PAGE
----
Education Diary: Bureaucracy rules OK in exams

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The Independent Online

Scandal, as the weird worlds of exams and pharmaceuticals collide! We reported here last week that two of the biggest exam boards, AQA and Edexcel, had approved the use of an allergy reliever in exams. The tool, created by Lloydspharmacy, works by using light-emitting nasal probes, and was said to improve exam performance by avoiding the drowsiness of traditional hay-fever medication.

Now we hear from said exam boards that the pharmacy jumped the gun. Neither AQA nor Edexcel can endorse a product. Moreover, hay-fever blitzing machines require adult supervision, which affects child-protection policies. And there might be other complications if the product were to be inadvertently misused in these circumstances. So, bureaucracy rules OK?

An interesting contribution from Fiona Mactaggart, Labour MP for Slough, at the Education Select Committee. Discussing the Early Years' curriculum last week, she couldn't see what the problem was with numeracy and literacy targets. After all, every four- or five-year-old can read the word "McDonald's", she said. And they would all recognise its logo as a capital M. Well, maybe not that it's a capital letter, but you get the picture.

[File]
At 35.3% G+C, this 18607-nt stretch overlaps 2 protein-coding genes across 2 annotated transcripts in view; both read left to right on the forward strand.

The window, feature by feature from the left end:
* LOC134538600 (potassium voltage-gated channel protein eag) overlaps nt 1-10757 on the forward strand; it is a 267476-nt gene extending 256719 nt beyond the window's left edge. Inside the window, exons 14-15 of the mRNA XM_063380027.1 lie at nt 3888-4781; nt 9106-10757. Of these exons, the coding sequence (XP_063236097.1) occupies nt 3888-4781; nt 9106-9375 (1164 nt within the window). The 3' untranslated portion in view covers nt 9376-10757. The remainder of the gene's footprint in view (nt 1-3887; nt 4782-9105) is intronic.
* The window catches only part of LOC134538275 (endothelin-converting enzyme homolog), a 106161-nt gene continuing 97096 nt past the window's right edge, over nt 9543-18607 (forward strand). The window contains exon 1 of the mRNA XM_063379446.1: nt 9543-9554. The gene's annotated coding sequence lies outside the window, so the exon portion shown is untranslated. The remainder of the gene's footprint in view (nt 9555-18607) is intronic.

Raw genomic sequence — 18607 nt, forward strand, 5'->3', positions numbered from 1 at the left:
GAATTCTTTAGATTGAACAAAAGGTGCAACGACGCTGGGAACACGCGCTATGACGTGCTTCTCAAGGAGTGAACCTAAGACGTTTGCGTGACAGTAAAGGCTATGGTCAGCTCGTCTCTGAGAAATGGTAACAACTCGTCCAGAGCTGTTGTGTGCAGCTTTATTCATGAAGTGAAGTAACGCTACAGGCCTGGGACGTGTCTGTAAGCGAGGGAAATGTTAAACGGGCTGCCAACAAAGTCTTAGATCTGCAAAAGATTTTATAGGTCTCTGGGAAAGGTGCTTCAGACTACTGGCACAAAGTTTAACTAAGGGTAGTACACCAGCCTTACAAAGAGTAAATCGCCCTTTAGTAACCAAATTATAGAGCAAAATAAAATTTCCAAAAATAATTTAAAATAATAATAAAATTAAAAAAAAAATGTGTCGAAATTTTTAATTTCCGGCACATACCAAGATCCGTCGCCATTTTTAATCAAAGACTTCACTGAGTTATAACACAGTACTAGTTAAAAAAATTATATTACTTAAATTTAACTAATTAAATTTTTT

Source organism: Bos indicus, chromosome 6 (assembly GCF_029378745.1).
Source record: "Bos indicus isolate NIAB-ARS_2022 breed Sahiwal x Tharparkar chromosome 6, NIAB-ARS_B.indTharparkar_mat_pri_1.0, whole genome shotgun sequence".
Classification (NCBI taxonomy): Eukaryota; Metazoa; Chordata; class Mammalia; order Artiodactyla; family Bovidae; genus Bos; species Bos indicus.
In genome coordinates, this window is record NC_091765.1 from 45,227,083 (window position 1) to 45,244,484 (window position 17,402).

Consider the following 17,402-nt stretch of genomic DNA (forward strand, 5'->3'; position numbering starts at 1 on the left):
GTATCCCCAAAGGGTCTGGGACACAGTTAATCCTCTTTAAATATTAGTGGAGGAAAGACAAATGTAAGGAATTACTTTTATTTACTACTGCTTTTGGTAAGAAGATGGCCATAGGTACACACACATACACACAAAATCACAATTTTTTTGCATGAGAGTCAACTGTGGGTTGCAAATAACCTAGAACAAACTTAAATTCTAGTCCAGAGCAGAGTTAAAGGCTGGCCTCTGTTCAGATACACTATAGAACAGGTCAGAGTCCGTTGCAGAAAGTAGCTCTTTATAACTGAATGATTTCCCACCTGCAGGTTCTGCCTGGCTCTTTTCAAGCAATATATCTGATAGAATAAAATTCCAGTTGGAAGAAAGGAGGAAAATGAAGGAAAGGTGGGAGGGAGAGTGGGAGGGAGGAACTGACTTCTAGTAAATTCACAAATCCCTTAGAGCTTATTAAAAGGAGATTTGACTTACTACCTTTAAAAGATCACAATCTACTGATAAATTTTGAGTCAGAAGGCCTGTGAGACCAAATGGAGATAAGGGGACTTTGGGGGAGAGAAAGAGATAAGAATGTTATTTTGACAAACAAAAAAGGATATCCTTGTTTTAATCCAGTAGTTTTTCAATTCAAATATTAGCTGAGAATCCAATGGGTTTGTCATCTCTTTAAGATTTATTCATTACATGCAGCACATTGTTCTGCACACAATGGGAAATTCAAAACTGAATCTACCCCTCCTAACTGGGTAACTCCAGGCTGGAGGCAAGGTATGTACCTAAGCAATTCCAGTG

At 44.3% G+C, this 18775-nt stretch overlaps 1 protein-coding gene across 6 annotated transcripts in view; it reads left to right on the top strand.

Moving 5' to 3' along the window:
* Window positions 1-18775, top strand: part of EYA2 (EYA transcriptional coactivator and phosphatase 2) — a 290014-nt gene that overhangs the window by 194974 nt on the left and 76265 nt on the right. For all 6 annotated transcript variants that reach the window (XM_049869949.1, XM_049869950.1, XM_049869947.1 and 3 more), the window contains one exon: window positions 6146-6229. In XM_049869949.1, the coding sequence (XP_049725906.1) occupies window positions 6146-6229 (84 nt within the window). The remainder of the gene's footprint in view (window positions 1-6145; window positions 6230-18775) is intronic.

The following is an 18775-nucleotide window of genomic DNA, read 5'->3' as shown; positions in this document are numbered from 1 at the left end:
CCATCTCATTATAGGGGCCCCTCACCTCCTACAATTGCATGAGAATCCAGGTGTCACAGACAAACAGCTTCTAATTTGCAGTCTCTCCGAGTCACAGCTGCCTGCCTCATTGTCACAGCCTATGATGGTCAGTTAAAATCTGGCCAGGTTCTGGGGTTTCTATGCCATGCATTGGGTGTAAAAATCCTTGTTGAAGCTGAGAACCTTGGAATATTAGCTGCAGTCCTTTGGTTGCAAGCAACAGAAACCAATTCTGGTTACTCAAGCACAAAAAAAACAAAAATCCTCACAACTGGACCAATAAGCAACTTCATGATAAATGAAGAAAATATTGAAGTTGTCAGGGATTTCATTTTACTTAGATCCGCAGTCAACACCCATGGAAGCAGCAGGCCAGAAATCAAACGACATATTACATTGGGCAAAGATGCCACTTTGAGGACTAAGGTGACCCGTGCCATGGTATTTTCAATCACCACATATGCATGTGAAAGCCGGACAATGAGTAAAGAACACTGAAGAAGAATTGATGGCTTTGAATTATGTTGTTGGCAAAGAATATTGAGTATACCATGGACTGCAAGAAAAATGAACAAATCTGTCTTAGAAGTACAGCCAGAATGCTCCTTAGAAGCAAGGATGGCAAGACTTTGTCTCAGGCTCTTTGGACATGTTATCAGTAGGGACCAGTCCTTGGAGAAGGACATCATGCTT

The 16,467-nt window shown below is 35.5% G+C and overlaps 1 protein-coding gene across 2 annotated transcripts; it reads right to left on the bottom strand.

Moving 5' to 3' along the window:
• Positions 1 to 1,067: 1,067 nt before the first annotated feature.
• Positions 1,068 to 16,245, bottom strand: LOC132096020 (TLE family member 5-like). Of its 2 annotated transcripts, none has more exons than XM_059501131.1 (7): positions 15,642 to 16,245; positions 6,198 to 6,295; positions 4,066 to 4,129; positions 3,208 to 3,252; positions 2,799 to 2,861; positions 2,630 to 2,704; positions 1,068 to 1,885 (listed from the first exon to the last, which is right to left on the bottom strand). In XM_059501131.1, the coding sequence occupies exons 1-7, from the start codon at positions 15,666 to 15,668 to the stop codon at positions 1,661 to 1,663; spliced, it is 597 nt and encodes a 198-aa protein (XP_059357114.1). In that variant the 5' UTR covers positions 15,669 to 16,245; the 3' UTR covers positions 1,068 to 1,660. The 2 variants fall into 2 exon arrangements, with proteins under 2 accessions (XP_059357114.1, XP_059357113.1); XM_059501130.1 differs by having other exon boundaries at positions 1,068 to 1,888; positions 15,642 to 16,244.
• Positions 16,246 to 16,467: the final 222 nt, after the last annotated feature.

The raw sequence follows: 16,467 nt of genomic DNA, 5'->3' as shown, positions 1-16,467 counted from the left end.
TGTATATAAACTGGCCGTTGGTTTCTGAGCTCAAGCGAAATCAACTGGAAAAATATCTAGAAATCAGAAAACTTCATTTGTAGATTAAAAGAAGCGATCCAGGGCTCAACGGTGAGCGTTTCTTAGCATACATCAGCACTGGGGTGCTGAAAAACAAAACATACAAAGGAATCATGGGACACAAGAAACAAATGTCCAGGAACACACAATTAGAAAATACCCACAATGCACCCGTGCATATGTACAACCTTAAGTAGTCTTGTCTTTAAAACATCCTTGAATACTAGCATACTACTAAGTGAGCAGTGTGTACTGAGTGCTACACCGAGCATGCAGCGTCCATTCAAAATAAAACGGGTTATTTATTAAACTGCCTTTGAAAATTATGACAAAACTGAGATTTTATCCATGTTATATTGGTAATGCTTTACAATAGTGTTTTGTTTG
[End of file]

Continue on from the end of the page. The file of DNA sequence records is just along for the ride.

A survey carried out by the Department for curtains and soft furnishings (DCSF) has revealed what young people see as talent. Nearly half see it in terms of being able to sing, dance or play football, rather than of having a well-rounded skill set. Just as interesting is the accompanying Top 10 list of the characters most admired by young people. It's a victory for parents, as Dad and Mum clock in at No 1 and 2, above the soccer stars Cristiano Ronaldo (above) and David Beckham. "My Friend", whoever he or she may be, is doing well at No 5. But check out "My Teacher" at No 8, no less, bumping Wayne Rooney into 10th place.

More tales of academe rubbing shoulders with celebrity. Euan Blair graduated from Yale University in the USA with a Masters in international relations on Monday, while Sir Paul McCartney (right) received an honorary degree, and Bette Midler's daughter also graduated. But the big news was that Euan's father Tony, International Middle East Peace Envoy, was greeted by students wielding "Peace Now!" and "No War!" placards when he spoke at the ceremony.

We guess that, come September when the ex-PM begins to lecture at Yale (on faith and globalisation, dontcha know), the Grade Point Average will become more important to students than hippie protests. Leave that to Berkeley!

The Samaritans have told us that they are on hand to offer support to stressed-out students. But to prevent things getting to that stage, they have asked the agony aunt Susan Quilliam to compile her four steps to exam survival. Firstly, keep healthy: "Eating sensibly, taking exercise, getting a good night's sleep and limiting alcohol and coffee can all help you to stay physically on top of your game," says Quilliam.

Her next tip is a corker: "Study effectively". Work through structured revision topics steadily and take regular short breaks. Thirdly, put the expectations of those around you – your parents – into context, so that they know that pressure isn't really helpful.

And finally, concentrate on simply doing your best. No one can ask any more than that.